Excavators think tubes were for air circulation
Saturday, May 19, 2001
BY BRIAN HICKS
Of The Post and Courier staff
Archaeologists have discovered a lot of accessories on
the H.L. Hunley, but they never suspected the 1863 model submarine came with
On Friday, scientists said there may have been an air
tube attached to the bottom of the snorkel box bellows that allowed the crew to
pump fresh air throughout the Confederate submarine.
There is a pipe that looks like a radiator hose on a
car coming out of the bottom of the bellows. It appears to connect to a pipe or
tube under the bench. Bob Neyland, Hunley project director, said archaeologists
have not been able to remove the unexpected bellows because of the extra
connections and the concretion.
An airflow system is yet another advancement scientists
say they didn't expect to find, but it makes sense. The men sitting in the
middle of the submarine turning the propeller crank shaft would have had a hard
time getting fresh air even when the submarine was on the surface with the
Neyland said the excavation, which may wrap up next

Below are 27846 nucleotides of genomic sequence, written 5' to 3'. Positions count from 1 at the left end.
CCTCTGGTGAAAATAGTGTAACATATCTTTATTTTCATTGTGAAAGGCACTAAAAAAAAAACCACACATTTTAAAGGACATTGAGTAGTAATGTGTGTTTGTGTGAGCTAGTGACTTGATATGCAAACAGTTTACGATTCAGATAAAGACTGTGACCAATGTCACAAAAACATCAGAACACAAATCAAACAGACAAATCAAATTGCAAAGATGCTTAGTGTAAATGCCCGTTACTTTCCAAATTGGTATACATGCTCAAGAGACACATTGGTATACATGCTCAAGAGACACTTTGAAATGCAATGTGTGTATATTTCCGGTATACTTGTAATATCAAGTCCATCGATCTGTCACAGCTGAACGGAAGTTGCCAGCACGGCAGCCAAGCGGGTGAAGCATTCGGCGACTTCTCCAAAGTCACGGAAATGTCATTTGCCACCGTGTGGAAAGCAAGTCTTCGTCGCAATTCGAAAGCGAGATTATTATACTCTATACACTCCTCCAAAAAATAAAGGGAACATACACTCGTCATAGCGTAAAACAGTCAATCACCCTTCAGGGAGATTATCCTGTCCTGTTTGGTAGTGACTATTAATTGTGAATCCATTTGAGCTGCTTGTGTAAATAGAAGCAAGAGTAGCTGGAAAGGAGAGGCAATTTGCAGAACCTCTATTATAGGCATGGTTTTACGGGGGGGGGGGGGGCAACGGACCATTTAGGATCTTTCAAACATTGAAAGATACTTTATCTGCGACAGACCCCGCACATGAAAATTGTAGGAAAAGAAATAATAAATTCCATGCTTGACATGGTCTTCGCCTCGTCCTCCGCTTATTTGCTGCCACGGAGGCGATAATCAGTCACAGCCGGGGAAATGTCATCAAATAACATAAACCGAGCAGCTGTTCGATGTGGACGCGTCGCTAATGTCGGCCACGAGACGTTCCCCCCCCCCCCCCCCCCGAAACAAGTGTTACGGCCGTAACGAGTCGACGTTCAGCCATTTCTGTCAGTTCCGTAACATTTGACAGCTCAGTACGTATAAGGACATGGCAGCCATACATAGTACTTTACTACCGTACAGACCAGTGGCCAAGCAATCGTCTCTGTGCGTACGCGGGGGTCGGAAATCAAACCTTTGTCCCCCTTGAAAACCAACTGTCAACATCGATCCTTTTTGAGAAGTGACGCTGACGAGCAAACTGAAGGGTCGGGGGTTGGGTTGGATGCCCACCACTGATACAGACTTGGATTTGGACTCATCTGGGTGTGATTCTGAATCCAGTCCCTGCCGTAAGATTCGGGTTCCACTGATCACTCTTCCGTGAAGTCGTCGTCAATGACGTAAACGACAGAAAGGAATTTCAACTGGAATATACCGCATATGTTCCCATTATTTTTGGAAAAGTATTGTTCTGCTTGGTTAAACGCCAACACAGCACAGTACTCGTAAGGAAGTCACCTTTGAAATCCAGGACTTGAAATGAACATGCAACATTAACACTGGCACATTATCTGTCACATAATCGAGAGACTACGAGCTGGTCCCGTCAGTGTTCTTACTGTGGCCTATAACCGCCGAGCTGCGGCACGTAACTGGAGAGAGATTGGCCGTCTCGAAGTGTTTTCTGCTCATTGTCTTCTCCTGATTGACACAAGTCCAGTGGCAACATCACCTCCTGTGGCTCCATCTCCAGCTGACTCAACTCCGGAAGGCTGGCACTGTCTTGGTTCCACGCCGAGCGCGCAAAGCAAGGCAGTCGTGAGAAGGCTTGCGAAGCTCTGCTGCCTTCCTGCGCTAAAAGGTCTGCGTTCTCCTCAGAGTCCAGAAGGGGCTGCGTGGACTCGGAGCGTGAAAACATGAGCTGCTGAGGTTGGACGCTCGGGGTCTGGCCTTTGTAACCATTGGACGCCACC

week, is about half-way down in the sediment in grid one, the forwardmost area
of excavation. Archaeologists expect to soon find the remains of Lt. George
Dixon, the Hunley's commander.
They also hope to find the two most-prized artifacts -
Dixon's gold coin good luck piece and a blue signal lamp - in the forward area
of the sub.
The submarine has yielded unexpected discoveries.
Scientists found a wooden shelf that may have been used
for people to stand on and a thin sheet of metal.
Also, archaeologists have located the control lever for
the submarine's diving fins offset to the port side in the submarine.
The lever appears to have a weight on it.
"It may have been weighted to help them push
against the water pressure," Neyland said.
The dive fins control the depth of the submarine in the
same way airplane wings work with airflow. When the fins pointed down, oncoming
water pushed down on the sub. When the dive planes pointed up, it helped lift